One year after freeze, farmers, scientists talk the future of WNC apples

WEATHER WARY: Trey Enloe, a fifth generation apple farmer in Hendersonville, says that apple farmers face the potential of losing some crops to frost damage every spring. Photo courtesy of Enloe

Spring in Western North Carolina is notorious for unpredictable weather. On a single Saturday earlier this month, residents in Asheville seemingly experienced all four seasons in 24 hours, with moments of snow and hail alternating with gusts of wind and clear, sunny skies.

While fluctuations in weather amount to mere annoyance or snarky social media posts for most residents, the turbulence can have a major impact on local farmers, particularly apple growers.

Trey Enloe, a fifth generation apple farmer at Bright Branch Farms in Hendersonville, recalls Easter weekend last year, when WNC saw below-freezing temperatures for several nights in a row. The frost destroyed most of his apple blossoms — decimating the crop for the season.  

“I think it got down to 22 degrees. There’s really not much you can do at that point,” Enloe says. “There’s certain things horticulturally you can do to save a degree or to buy yourself a little bit of leeway, but usually by about 29 degrees, you lose about 10% of your crop. By 25 degrees, you’re supposed to lose about 90% of your crop.”

The late freeze caused millions of dollars in damage throughout the region, as well as price hikes and supply chain issues for many local farmers and distributors. How worried should they be about WNC’s tumultuous weather? 

Growing pains

Last year’s frost, along with this spring’s turbulence, may lead some to ask if cold snaps are becoming more frequent in Western North Carolina. According Kenneth Kunkel, a researcher with N.C. State University’s Asheville-based N.C. Institute for Climate Studies and lead author of the N.C. Climate Science Report, the science is still out. 

“There is some evidence that this type of weather pattern has become a little more frequent, but the scientists who work directly on that topic kind of disagree among themselves about whether we can expect that to be the case in the future,” he explains. Although North Carolina’s climate has warmed at an accelerating pace over the past few decades, he continues, conditions that can cause late freezes are not definitively tied to climate change.

Kunkel says that the most likely effect of a warming climate will be hotter temperatures in spring and fewer chances for late freezes. Those warmer temperatures could eventually produce a different set of weather-related issues, such as increasingly hot summers or extended periods of drought, that could make apple growing more difficult.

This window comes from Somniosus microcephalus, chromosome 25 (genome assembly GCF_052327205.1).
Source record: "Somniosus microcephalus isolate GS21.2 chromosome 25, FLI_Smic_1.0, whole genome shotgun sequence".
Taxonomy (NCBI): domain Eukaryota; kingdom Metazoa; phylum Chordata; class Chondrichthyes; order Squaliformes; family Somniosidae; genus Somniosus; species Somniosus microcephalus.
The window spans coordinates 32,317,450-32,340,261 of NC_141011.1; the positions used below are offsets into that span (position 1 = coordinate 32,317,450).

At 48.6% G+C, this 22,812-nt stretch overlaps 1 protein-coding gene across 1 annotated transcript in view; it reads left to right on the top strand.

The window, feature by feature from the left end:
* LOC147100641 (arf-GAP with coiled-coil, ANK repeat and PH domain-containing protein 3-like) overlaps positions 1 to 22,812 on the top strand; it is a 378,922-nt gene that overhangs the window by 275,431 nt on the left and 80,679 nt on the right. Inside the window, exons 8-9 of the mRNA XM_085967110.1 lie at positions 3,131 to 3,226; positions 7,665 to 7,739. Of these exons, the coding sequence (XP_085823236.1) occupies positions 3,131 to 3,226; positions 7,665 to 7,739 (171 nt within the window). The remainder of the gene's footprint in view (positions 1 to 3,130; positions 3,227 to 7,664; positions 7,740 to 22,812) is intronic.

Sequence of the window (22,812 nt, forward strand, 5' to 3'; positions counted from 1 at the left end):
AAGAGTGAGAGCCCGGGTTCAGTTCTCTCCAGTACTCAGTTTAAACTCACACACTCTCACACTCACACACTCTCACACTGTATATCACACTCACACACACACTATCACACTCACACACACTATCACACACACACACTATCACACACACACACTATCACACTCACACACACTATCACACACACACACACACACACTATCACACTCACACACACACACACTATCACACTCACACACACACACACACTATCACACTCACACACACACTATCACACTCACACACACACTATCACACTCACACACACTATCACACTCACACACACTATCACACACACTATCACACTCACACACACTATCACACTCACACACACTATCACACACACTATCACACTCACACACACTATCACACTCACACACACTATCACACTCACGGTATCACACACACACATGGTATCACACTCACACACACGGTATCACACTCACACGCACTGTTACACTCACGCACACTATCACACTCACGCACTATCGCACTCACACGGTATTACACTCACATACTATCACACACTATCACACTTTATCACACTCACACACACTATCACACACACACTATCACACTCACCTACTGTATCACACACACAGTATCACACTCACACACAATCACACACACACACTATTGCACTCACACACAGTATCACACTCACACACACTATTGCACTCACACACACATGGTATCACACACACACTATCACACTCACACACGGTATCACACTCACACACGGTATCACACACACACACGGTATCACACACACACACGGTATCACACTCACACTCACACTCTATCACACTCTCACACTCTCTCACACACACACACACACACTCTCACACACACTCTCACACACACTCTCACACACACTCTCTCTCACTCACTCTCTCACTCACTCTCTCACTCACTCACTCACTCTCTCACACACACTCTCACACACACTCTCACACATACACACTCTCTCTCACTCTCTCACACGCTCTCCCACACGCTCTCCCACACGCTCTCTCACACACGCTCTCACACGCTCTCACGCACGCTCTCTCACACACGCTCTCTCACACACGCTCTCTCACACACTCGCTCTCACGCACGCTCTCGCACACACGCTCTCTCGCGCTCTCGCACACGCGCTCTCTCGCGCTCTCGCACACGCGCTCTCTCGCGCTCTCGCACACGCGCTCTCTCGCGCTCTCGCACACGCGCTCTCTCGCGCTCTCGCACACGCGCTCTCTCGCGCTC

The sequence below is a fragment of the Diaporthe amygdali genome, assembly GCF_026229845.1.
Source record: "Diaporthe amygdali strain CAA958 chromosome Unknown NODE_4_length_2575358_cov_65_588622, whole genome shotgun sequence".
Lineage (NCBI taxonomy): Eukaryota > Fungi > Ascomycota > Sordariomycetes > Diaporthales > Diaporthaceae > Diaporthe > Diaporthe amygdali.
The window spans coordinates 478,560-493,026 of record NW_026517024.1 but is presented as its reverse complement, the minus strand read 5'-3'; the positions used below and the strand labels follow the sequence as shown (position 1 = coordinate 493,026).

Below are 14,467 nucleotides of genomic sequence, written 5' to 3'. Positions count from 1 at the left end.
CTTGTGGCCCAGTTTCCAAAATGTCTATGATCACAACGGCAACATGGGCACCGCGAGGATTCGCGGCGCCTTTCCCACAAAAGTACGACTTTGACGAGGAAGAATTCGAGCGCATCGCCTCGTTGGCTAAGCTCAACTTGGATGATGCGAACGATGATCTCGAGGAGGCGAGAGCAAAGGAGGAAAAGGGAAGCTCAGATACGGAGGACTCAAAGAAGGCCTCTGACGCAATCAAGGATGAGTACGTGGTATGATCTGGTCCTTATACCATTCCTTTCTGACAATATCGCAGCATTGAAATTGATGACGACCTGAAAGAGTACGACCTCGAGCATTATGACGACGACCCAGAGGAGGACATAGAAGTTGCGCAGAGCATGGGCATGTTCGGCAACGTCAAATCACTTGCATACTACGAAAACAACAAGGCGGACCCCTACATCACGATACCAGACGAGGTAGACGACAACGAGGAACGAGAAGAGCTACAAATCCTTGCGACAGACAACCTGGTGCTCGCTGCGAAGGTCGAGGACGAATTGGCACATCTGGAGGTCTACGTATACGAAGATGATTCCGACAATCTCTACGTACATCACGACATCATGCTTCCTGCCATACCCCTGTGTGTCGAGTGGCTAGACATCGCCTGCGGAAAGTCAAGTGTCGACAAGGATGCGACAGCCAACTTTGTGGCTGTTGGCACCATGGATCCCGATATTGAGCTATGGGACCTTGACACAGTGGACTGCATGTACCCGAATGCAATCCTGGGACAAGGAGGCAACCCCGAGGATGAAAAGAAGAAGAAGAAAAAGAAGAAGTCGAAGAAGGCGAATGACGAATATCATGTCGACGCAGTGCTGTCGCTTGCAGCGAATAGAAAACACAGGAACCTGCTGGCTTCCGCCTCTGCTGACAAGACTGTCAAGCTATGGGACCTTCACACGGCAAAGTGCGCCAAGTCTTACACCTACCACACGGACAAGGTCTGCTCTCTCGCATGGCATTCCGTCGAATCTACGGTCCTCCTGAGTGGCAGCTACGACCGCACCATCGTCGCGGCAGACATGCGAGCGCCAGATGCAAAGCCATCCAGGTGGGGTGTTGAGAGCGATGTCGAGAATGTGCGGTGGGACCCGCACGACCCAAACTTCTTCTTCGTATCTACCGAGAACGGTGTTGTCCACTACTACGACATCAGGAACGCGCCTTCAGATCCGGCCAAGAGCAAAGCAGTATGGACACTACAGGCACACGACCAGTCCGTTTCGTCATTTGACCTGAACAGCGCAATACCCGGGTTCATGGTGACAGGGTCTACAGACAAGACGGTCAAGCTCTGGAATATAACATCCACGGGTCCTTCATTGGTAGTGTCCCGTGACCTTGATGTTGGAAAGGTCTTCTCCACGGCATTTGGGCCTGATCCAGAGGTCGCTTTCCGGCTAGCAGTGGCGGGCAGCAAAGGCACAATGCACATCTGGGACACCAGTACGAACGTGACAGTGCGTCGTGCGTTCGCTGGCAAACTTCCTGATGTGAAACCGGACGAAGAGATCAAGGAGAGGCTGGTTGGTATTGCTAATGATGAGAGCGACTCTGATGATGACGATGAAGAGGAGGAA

Climate change has already shifted agriculture in some areas of Europe and in the western U.S., Kunkel points out. Some grape growers, for example, have been forced to use different varieties of grapes that are better suited to warmer temperatures and longer periods of drought. He says the same may one day hold true for apple varieties in WNC. 

“If we continue to warm, at some point, some crops become less suited for the local climate. I don’t think this would be the case in the mountains anytime soon. But generally, fruit trees require a certain amount of cold in the winter,” Kunkel says. “We might get to the point that some of the varieties that are grown around here are no longer optimal.”

Deep roots

Such changes would alter an apple-farming tradition that has existed in Western North Carolina for well over 100 years, says Terry Kelley, director of Henderson County’s Cooperative Extension. North Carolina ranks eighth among the country’s apple-producing states, with Henderson County growing roughly 85% of the state’s apples. Kelley attributes that concentration of apple farmers to WNC’s ideal growing conditions.

“We’re south enough that we get warm temperatures in the daytime, but our elevation is such that we get cold temperatures at night, and that helps the fruit to build up sugars,” he explains. “We also get a lot of sunlight, which enhances the coloring of the fruit to give them their red and yellow appearances.”

Enloe says that apple farmers face the potential of losing some crops to frost damage every spring but that in most years, the loss is negligible. An apple tree produces a lot of blossoms, he says, and it only takes 15%-20% of those blossoms to make a full harvest’s worth of apples. Kelley adds that it is not uncommon for farmers to lose up to 30% of blossoms in a single year due to changes in the weather. 

Nevertheless, he continues, “Last year was very devastating.” Kelley says apples in North Carolina are valued at about $30 million annually and that the losses due to frost in spring 2021 reached roughly $20 million.